Embracing the local customs of resort dwellers.

 

Because I arrived on Tuesday, I had time to try and adjust somewhat.  Breakfast on the veranda of the hotel restaurant was a nice way to start the day.  And somehow I always woke around 5 or 6am, never getting used to the time difference, so I developed an intimate acquaintanceship with that veranda.  Every day I resisted my inner grifter-urge to pocket the small jars of jam and honey on the table.  A few stray buffet muffins did not find themselves so lucky.

It has been particularly helpful co-blogging with Liz Steiner because I skipped out of things here and there when I needed a break.  This was my 7th consecutive conference.  I do my best to avoid guilt over truancy/absence at this point, with some exceptions.  There is so much going on, but I am only able to soak it up if I’m in the right mode.  Naps or hotel-room-monastic interludes are necessary.

Regardless of where these posts meander, I want to put on the record that I cannot begin to conceive of the agonies that go into planning such an event.  This post-mortem is not the final word on the conference.  Just my sleep deprived take on the whole thing.  Hopefully everyone will chime in with comments...and please share your pictures on the flickr page for posterity!

Tags: Andy, Arizona, Avery, Collar, Cooperman, Craft, Hot, Humor, Liz, Lucas, More…Mesa, Metal, SNAG, Scottsdale, Steiner, Under, community, conference, exhibitions, in, jewelry, metal, metalsmithing, the

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Replies to This Discussion

Great post Jillian! I just wanted to add, for anyone who may have missed the enameling exhibition or those who just want more on the work they saw at the Shemer, the participating artists developed an interesting blog in conjunction with the exhibition :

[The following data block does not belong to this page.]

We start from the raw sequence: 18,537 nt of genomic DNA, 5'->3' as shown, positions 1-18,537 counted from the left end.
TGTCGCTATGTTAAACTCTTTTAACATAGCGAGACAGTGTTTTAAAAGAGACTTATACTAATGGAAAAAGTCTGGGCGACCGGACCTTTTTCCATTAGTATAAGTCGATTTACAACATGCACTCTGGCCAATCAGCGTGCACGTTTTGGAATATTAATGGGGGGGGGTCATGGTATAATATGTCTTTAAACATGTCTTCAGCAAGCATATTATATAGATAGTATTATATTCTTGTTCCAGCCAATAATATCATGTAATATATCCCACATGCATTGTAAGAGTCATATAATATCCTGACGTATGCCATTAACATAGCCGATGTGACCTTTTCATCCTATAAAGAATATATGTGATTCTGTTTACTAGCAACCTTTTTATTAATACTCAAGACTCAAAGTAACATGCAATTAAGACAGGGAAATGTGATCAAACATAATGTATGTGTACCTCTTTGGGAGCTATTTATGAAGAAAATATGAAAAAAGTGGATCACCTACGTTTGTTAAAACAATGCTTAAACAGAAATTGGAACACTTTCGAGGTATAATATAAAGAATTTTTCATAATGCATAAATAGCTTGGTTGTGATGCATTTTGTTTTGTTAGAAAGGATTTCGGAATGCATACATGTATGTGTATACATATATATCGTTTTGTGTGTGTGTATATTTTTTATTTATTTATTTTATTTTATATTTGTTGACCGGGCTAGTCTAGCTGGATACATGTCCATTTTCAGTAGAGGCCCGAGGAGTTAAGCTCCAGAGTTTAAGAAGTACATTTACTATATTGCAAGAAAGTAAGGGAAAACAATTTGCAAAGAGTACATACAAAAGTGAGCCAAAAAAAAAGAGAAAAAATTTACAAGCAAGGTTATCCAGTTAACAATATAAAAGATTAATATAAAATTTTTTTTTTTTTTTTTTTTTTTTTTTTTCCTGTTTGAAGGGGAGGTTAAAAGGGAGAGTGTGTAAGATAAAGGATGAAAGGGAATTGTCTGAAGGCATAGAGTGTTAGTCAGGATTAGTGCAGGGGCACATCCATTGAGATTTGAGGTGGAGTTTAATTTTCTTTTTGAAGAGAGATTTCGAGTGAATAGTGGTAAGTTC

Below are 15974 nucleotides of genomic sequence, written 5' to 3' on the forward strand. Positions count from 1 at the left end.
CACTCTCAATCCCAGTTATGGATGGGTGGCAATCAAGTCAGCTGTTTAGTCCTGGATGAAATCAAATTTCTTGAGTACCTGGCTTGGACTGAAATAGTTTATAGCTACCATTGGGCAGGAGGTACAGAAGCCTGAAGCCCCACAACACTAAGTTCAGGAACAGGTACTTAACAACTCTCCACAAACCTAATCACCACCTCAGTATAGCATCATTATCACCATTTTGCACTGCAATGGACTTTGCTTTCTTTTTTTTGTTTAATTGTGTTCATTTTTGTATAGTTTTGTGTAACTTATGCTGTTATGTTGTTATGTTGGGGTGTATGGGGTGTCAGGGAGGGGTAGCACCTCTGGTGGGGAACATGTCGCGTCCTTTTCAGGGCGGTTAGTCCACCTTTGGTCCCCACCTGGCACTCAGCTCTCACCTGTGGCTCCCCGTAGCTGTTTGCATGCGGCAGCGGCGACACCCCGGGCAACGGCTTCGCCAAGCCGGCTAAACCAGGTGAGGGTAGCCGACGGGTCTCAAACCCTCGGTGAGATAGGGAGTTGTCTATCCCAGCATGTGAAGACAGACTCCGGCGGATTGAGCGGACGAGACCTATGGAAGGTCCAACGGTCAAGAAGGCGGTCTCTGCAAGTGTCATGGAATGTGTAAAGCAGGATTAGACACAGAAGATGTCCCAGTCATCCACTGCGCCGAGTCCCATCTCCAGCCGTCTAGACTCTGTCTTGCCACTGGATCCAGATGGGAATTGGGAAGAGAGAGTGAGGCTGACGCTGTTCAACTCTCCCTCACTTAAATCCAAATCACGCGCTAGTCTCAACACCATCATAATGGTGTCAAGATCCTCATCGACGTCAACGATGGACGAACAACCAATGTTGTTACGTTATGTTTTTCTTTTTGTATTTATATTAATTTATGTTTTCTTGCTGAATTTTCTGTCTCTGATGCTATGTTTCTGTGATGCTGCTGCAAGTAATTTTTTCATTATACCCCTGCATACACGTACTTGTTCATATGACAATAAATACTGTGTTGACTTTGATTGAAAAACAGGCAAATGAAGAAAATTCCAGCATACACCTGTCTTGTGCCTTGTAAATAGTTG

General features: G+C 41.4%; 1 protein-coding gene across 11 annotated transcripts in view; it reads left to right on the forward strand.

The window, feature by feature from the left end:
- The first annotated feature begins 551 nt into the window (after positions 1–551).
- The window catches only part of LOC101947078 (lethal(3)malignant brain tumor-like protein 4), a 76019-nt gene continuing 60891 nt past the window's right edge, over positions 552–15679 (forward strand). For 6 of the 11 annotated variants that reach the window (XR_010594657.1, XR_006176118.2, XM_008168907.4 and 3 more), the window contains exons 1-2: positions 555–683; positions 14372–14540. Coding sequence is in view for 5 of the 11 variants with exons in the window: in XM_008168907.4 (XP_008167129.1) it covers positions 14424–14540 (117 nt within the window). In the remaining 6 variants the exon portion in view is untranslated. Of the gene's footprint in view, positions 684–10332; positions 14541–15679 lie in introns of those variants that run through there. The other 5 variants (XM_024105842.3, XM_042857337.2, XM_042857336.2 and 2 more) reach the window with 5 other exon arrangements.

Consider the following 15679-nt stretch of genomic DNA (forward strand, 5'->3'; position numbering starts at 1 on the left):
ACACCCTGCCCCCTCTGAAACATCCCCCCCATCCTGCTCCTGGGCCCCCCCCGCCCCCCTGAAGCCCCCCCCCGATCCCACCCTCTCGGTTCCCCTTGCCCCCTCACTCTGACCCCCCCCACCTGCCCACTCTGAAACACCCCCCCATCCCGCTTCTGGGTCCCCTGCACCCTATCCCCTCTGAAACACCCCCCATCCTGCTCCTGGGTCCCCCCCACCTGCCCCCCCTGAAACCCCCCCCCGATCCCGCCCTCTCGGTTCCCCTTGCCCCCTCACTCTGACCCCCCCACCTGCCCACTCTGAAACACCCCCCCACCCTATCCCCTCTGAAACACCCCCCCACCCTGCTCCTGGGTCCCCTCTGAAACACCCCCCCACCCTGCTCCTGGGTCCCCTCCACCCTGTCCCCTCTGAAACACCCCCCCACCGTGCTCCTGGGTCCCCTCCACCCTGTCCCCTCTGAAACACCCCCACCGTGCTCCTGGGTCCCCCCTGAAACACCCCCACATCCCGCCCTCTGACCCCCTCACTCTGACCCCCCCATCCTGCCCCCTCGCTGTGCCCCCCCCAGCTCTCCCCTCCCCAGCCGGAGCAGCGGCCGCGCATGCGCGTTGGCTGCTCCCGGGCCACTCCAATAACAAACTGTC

http://heat-exchange.crimsoncactus.net/
Danielle- Thank you so much for the info. on "Heat Exchange"! I regret missing it even more!

Great post Jillian, I love that you inserted the youtube video "I"m not here to make friends", hahhaha.

was honest and gave a real sense of what it is like to attend.  wish I'd gone, but alas I'm too broke.

I do wish there were more photos but it seems other Crafthaus members took care of that.  thx for blogging, I know what it's like to re-cap on a conference.

Come to the SNAG website for lots more photos from the conference.  Look under Events, Conferences.

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A modern metalsmith/metal artist can be found working in traditional metals as well as in nontraditional materials. The designs can range from the classic to the extravagant, and the techniques can either be centuries old or decidedly current.

The wide range of expression preferences, design options, materials, and processes has lead within our field to unfavorable misconceptions, misunderstandings and in some cases even outright disdain between artists. Can the metal and jewelry field overcome its division and send out a much-needed signal?

We appreciate and respect our historical past and acknowledge that current materials have a rightful place in jewelry/object making!

DETAILS on exhibition premise, call for artists, submission guidelines.....